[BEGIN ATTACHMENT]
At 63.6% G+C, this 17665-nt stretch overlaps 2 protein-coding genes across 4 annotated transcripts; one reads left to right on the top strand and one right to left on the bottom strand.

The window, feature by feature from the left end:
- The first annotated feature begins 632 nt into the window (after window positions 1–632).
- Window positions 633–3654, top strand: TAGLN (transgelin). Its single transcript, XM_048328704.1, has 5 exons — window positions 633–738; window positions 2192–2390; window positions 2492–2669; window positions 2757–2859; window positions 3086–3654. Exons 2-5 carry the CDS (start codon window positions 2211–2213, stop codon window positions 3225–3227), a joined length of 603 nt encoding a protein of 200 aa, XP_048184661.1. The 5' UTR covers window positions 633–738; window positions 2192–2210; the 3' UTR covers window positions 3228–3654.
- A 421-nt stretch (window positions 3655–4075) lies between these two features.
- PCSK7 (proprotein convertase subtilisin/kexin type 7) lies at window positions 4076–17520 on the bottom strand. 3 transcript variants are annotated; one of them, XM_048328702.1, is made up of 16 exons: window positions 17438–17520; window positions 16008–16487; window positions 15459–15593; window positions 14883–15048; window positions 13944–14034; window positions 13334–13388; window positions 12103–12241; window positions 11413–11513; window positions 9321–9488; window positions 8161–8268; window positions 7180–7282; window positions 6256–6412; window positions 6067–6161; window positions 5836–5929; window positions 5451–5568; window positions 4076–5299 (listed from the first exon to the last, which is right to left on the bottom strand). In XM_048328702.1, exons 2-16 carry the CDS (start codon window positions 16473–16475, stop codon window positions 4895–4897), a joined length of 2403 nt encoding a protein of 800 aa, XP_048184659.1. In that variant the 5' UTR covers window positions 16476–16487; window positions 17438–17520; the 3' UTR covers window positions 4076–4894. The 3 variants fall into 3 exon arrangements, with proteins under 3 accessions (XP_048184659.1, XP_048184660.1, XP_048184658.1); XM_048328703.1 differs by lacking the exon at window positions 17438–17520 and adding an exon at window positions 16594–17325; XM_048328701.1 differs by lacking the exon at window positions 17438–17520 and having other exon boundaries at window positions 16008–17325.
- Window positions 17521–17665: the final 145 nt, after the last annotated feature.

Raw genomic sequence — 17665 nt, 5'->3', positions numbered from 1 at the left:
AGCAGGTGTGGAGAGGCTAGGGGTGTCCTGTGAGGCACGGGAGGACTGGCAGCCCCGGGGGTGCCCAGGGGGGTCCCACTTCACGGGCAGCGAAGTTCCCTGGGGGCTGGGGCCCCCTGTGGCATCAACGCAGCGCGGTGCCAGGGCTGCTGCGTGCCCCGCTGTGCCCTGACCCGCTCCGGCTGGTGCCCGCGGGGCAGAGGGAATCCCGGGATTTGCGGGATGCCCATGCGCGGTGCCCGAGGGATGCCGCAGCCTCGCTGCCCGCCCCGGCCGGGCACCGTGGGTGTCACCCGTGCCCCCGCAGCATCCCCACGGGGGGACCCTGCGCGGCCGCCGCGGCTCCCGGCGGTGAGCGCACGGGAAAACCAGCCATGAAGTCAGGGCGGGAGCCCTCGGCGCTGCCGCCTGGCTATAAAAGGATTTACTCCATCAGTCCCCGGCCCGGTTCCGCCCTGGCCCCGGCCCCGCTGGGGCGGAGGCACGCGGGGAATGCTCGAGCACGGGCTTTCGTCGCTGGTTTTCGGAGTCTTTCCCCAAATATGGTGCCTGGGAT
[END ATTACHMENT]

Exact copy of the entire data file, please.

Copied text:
At 63.6% G+C, this 17665-nt stretch overlaps 2 protein-coding genes across 4 annotated transcripts; one reads left to right on the top strand and one right to left on the bottom strand.

The window, feature by feature from the left end:
- The first annotated feature begins 632 nt into the window (after window positions 1–632).
- Window positions 633–3654, top strand: TAGLN (transgelin). Its single transcript, XM_048328704.1, has 5 exons — window positions 633–738; window positions 2192–2390; window positions 2492–2669; window positions 2757–2859; window positions 3086–3654. Exons 2-5 carry the CDS (start codon window positions 2211–2213, stop codon window positions 3225–3227), a joined length of 603 nt encoding a protein of 200 aa, XP_048184661.1. The 5' UTR covers window positions 633–738; window positions 2192–2210; the 3' UTR covers window positions 3228–3654.
- A 421-nt stretch (window positions 3655–4075) lies between these two features.
- PCSK7 (proprotein convertase subtilisin/kexin type 7) lies at window positions 4076–17520 on the bottom strand. 3 transcript variants are annotated; one of them, XM_048328702.1, is made up of 16 exons: window positions 17438–17520; window positions 16008–16487; window positions 15459–15593; window positions 14883–15048; window positions 13944–14034; window positions 13334–13388; window positions 12103–12241; window positions 11413–11513; window positions 9321–9488; window positions 8161–8268; window positions 7180–7282; window positions 6256–6412; window positions 6067–6161; window positions 5836–5929; window positions 5451–5568; window positions 4076–5299 (listed from the first exon to the last, which is right to left on the bottom strand). In XM_048328702.1, exons 2-16 carry the CDS (start codon window positions 16473–16475, stop codon window positions 4895–4897), a joined length of 2403 nt encoding a protein of 800 aa, XP_048184659.1. In that variant the 5' UTR covers window positions 16476–16487; window positions 17438–17520; the 3' UTR covers window positions 4076–4894. The 3 variants fall into 3 exon arrangements, with proteins under 3 accessions (XP_048184659.1, XP_048184660.1, XP_048184658.1); XM_048328703.1 differs by lacking the exon at window positions 17438–17520 and adding an exon at window positions 16594–17325; XM_048328701.1 differs by lacking the exon at window positions 17438–17520 and having other exon boundaries at window positions 16008–17325.
- Window positions 17521–17665: the final 145 nt, after the last annotated feature.

Raw genomic sequence — 17665 nt, 5'->3', positions numbered from 1 at the left:
AGCAGGTGTGGAGAGGCTAGGGGTGTCCTGTGAGGCACGGGAGGACTGGCAGCCCCGGGGGTGCCCAGGGGGGTCCCACTTCACGGGCAGCGAAGTTCCCTGGGGGCTGGGGCCCCCTGTGGCATCAACGCAGCGCGGTGCCAGGGCTGCTGCGTGCCCCGCTGTGCCCTGACCCGCTCCGGCTGGTGCCCGCGGGGCAGAGGGAATCCCGGGATTTGCGGGATGCCCATGCGCGGTGCCCGAGGGATGCCGCAGCCTCGCTGCCCGCCCCGGCCGGGCACCGTGGGTGTCACCCGTGCCCCCGCAGCATCCCCACGGGGGGACCCTGCGCGGCCGCCGCGGCTCCCGGCGGTGAGCGCACGGGAAAACCAGCCATGAAGTCAGGGCGGGAGCCCTCGGCGCTGCCGCCTGGCTATAAAAGGATTTACTCCATCAGTCCCCGGCCCGGTTCCGCCCTGGCCCCGGCCCCGCTGGGGCGGAGGCACGCGGGGAATGCTCGAGCACGGGCTTTCGTCGCTGGTTTTCGGAGTCTTTCCCCAAATATGGTGCCTGGGAT